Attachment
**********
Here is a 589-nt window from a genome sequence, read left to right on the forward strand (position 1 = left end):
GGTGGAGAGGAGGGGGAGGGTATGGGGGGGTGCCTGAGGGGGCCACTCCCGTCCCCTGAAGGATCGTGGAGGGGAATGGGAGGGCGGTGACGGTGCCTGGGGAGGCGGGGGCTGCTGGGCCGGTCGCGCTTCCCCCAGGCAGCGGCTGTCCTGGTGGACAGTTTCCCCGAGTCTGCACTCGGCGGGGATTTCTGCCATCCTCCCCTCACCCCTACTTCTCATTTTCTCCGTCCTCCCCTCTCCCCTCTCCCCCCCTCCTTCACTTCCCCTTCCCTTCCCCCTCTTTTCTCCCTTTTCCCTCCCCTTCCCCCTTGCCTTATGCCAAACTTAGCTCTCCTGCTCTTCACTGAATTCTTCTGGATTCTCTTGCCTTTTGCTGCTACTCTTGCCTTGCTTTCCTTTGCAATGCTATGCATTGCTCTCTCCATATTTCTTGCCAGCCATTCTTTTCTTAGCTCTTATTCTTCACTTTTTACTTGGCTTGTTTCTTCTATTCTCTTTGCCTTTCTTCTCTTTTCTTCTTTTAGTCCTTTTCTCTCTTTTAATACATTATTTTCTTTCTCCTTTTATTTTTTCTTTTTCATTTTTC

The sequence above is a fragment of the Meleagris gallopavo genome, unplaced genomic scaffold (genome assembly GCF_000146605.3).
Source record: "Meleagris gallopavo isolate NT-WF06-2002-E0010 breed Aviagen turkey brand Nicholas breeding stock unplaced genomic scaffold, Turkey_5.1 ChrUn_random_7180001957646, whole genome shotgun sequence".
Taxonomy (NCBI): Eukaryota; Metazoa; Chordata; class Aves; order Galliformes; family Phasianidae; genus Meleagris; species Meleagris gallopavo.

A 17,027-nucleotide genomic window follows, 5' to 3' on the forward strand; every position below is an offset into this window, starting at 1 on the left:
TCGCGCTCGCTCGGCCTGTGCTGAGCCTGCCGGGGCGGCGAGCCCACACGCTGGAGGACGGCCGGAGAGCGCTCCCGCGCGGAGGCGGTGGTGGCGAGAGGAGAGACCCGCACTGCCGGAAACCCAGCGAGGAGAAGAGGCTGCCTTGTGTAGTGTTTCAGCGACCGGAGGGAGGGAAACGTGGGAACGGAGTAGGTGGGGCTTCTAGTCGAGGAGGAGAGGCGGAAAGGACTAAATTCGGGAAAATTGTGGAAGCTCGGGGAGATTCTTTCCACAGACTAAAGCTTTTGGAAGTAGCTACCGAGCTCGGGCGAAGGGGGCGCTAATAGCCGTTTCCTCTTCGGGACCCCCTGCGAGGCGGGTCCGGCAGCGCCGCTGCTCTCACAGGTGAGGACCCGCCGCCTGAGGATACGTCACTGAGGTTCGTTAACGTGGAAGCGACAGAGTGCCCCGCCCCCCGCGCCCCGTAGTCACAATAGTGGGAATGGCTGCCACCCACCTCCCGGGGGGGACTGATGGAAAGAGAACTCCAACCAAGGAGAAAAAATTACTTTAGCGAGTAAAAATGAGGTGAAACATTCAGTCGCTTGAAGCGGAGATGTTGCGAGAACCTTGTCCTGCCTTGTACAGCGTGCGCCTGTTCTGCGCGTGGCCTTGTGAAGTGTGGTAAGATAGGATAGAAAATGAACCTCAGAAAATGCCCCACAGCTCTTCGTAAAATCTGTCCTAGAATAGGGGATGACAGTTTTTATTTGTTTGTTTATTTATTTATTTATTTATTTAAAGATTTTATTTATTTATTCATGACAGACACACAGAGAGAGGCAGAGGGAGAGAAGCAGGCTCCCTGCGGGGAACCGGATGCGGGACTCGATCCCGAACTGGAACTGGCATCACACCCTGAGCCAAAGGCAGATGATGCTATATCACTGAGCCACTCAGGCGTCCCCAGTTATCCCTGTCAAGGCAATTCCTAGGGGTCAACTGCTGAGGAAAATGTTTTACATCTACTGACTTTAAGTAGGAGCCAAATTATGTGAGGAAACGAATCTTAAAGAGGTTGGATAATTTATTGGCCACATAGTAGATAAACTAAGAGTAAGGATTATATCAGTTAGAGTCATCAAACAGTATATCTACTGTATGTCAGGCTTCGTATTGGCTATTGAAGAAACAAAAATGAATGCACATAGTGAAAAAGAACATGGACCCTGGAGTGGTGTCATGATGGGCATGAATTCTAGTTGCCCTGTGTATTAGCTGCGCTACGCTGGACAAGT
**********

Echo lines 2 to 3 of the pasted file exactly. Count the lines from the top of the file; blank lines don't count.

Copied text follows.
GGTGGAGAGGAGGGGGAGGGTATGGGGGGGTGCCTGAGGGGGCCACTCCCGTCCCCTGAAGGATCGTGGAGGGGAATGGGAGGGCGGTGACGGTGCCTGGGGAGGCGGGGGCTGCTGGGCCGGTCGCGCTTCCCCCAGGCAGCGGCTGTCCTGGTGGACAGTTTCCCCGAGTCTGCACTCGGCGGGGATTTCTGCCATCCTCCCCTCACCCCTACTTCTCATTTTCTCCGTCCTCCCCTCTCCCCTCTCCCCCCCTCCTTCACTTCCCCTTCCCTTCCCCCTCTTTTCTCCCTTTTCCCTCCCCTTCCCCCTTGCCTTATGCCAAACTTAGCTCTCCTGCTCTTCACTGAATTCTTCTGGATTCTCTTGCCTTTTGCTGCTACTCTTGCCTTGCTTTCCTTTGCAATGCTATGCATTGCTCTCTCCATATTTCTTGCCAGCCATTCTTTTCTTAGCTCTTATTCTTCACTTTTTACTTGGCTTGTTTCTTCTATTCTCTTTGCCTTTCTTCTCTTTTCTTCTTTTAGTCCTTTTCTCTCTTTTAATACATTATTTTCTTTCTCCTTTTATTTTTTCTTTTTCATTTTTC

The sequence above is a fragment of the Meleagris gallopavo genome, unplaced genomic scaffold (genome assembly GCF_000146605.3).